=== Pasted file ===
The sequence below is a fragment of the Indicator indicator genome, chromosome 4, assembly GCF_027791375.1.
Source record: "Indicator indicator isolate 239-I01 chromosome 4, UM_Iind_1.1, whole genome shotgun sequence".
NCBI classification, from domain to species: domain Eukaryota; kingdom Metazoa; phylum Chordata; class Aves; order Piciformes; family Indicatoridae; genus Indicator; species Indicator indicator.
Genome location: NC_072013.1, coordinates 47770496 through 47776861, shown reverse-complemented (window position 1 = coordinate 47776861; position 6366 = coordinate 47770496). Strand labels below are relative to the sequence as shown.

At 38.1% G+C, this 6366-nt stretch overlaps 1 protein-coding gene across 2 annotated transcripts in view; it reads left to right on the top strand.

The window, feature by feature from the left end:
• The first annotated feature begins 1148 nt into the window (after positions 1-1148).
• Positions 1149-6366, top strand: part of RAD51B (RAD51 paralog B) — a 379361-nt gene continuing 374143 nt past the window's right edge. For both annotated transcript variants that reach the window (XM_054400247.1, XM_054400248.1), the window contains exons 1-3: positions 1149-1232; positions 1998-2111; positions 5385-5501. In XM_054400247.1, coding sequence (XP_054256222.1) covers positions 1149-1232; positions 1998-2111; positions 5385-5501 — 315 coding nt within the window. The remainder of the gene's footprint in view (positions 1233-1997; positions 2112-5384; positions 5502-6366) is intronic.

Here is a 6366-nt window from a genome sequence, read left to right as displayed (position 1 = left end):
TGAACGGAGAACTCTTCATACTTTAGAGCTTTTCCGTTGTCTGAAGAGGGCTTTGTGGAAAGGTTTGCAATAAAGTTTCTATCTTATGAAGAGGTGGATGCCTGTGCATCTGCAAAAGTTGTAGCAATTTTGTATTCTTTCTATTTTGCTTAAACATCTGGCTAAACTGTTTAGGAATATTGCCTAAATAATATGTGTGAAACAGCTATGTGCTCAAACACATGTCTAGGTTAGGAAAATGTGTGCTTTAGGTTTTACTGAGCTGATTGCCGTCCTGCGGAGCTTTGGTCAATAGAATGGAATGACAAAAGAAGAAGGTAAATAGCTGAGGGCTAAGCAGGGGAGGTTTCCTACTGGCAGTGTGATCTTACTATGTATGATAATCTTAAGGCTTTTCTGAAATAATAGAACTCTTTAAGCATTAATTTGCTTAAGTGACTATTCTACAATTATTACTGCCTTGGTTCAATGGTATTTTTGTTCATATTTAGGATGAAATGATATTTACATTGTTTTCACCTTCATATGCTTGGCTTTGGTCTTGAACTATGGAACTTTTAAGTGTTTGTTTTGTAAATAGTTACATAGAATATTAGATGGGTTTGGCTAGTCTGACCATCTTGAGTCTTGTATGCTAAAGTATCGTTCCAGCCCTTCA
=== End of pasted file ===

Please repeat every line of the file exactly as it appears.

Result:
The sequence below is a fragment of the Indicator indicator genome, chromosome 4, assembly GCF_027791375.1.
Source record: "Indicator indicator isolate 239-I01 chromosome 4, UM_Iind_1.1, whole genome shotgun sequence".
NCBI classification, from domain to species: domain Eukaryota; kingdom Metazoa; phylum Chordata; class Aves; order Piciformes; family Indicatoridae; genus Indicator; species Indicator indicator.
Genome location: NC_072013.1, coordinates 47770496 through 47776861, shown reverse-complemented (window position 1 = coordinate 47776861; position 6366 = coordinate 47770496). Strand labels below are relative to the sequence as shown.

At 38.1% G+C, this 6366-nt stretch overlaps 1 protein-coding gene across 2 annotated transcripts in view; it reads left to right on the top strand.

The window, feature by feature from the left end:
• The first annotated feature begins 1148 nt into the window (after positions 1-1148).
• Positions 1149-6366, top strand: part of RAD51B (RAD51 paralog B) — a 379361-nt gene continuing 374143 nt past the window's right edge. For both annotated transcript variants that reach the window (XM_054400247.1, XM_054400248.1), the window contains exons 1-3: positions 1149-1232; positions 1998-2111; positions 5385-5501. In XM_054400247.1, coding sequence (XP_054256222.1) covers positions 1149-1232; positions 1998-2111; positions 5385-5501 — 315 coding nt within the window. The remainder of the gene's footprint in view (positions 1233-1997; positions 2112-5384; positions 5502-6366) is intronic.

Here is a 6366-nt window from a genome sequence, read left to right as displayed (position 1 = left end):
TGAACGGAGAACTCTTCATACTTTAGAGCTTTTCCGTTGTCTGAAGAGGGCTTTGTGGAAAGGTTTGCAATAAAGTTTCTATCTTATGAAGAGGTGGATGCCTGTGCATCTGCAAAAGTTGTAGCAATTTTGTATTCTTTCTATTTTGCTTAAACATCTGGCTAAACTGTTTAGGAATATTGCCTAAATAATATGTGTGAAACAGCTATGTGCTCAAACACATGTCTAGGTTAGGAAAATGTGTGCTTTAGGTTTTACTGAGCTGATTGCCGTCCTGCGGAGCTTTGGTCAATAGAATGGAATGACAAAAGAAGAAGGTAAATAGCTGAGGGCTAAGCAGGGGAGGTTTCCTACTGGCAGTGTGATCTTACTATGTATGATAATCTTAAGGCTTTTCTGAAATAATAGAACTCTTTAAGCATTAATTTGCTTAAGTGACTATTCTACAATTATTACTGCCTTGGTTCAATGGTATTTTTGTTCATATTTAGGATGAAATGATATTTACATTGTTTTCACCTTCATATGCTTGGCTTTGGTCTTGAACTATGGAACTTTTAAGTGTTTGTTTTGTAAATAGTTACATAGAATATTAGATGGGTTTGGCTAGTCTGACCATCTTGAGTCTTGTATGCTAAAGTATCGTTCCAGCCCTTCA